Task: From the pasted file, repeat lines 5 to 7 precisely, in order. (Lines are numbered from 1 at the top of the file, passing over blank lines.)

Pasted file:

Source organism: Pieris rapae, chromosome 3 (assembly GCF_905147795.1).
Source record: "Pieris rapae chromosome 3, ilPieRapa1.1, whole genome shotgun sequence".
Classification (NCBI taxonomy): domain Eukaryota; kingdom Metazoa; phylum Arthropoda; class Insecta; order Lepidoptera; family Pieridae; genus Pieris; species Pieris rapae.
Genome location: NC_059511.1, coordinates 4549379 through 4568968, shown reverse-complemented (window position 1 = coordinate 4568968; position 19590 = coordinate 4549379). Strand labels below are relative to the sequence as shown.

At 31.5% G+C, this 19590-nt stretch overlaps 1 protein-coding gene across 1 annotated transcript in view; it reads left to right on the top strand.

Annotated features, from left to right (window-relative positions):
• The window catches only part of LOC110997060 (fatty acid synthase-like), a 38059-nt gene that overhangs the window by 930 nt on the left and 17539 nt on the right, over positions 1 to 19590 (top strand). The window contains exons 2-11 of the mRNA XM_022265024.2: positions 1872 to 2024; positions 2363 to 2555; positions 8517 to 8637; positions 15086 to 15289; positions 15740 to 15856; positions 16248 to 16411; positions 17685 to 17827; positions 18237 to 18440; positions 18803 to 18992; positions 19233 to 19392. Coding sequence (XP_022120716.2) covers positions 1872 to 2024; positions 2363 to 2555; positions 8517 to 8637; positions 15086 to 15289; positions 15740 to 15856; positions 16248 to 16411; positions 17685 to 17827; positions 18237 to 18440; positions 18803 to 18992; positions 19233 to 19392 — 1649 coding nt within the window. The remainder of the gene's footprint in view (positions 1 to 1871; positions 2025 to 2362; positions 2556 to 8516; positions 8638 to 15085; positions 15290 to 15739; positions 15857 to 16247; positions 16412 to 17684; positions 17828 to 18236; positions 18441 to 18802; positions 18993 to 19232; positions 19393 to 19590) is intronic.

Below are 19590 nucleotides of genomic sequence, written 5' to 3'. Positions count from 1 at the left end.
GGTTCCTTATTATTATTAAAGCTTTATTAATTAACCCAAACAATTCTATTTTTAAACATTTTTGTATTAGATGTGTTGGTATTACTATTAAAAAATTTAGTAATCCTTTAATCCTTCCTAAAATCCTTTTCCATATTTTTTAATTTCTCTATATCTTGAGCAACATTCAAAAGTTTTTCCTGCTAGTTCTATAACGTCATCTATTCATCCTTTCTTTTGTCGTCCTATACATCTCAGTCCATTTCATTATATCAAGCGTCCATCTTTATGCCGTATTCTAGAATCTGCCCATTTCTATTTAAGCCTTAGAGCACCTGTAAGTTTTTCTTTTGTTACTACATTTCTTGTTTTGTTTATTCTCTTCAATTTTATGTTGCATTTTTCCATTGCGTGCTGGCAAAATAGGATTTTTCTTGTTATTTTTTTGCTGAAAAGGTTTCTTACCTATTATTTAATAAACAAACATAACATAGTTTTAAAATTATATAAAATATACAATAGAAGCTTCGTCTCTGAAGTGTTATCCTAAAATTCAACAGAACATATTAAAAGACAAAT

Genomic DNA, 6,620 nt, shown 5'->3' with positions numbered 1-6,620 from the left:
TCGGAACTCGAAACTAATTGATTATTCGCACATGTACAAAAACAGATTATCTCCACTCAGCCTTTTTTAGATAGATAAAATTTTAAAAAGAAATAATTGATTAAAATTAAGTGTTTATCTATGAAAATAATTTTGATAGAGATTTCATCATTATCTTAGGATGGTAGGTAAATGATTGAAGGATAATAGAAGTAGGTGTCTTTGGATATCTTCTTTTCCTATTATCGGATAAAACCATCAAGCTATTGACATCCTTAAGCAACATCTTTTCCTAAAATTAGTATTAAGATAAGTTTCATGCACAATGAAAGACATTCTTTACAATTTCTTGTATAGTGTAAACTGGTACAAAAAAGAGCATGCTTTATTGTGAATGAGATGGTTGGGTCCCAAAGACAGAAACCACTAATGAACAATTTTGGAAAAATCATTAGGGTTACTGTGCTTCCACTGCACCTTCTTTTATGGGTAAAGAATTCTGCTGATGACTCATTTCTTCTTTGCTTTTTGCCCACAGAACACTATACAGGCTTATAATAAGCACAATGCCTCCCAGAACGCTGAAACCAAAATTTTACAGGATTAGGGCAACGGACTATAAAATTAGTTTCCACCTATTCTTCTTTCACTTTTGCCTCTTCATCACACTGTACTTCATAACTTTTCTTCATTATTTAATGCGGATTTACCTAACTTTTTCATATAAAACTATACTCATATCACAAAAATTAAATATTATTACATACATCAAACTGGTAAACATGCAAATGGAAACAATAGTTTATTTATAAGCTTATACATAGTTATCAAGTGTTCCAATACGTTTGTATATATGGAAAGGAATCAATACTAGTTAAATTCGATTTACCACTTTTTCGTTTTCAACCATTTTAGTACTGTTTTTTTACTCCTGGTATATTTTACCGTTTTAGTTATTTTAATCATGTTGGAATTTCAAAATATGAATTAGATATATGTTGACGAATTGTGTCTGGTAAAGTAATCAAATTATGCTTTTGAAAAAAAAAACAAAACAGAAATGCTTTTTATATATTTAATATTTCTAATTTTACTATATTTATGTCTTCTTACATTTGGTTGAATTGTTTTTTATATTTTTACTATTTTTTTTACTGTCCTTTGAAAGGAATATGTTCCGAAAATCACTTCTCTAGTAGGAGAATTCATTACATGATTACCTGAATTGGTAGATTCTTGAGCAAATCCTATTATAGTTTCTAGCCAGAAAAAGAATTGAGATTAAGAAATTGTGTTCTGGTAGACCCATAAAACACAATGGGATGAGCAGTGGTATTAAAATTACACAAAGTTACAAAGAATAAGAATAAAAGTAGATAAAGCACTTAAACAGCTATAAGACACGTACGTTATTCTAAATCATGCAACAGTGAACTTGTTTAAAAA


At 31.5% G+C, this 19590-nt stretch overlaps 1 protein-coding gene across 1 annotated transcript in view; it reads left to right on the top strand.

Annotated features, from left to right (window-relative positions):
• The window catches only part of LOC110997060 (fatty acid synthase-like), a 38059-nt gene that overhangs the window by 930 nt on the left and 17539 nt on the right, over positions 1 to 19590 (top strand). The window contains exons 2-11 of the mRNA XM_022265024.2: positions 1872 to 2024; positions 2363 to 2555; positions 8517 to 8637; positions 15086 to 15289; positions 15740 to 15856; positions 16248 to 16411; positions 17685 to 17827; positions 18237 to 18440; positions 18803 to 18992; positions 19233 to 19392. Coding sequence (XP_022120716.2) covers positions 1872 to 2024; positions 2363 to 2555; positions 8517 to 8637; positions 15086 to 15289; positions 15740 to 15856; positions 16248 to 16411; positions 17685 to 17827; positions 18237 to 18440; positions 18803 to 18992; positions 19233 to 19392 — 1649 coding nt within the window. The remainder of the gene's footprint in view (positions 1 to 1871; positions 2025 to 2362; positions 2556 to 8516; positions 8638 to 15085; positions 15290 to 15739; positions 15857 to 16247; positions 16412 to 17684; positions 17828 to 18236; positions 18441 to 18802; positions 18993 to 19232; positions 19393 to 19590) is intronic.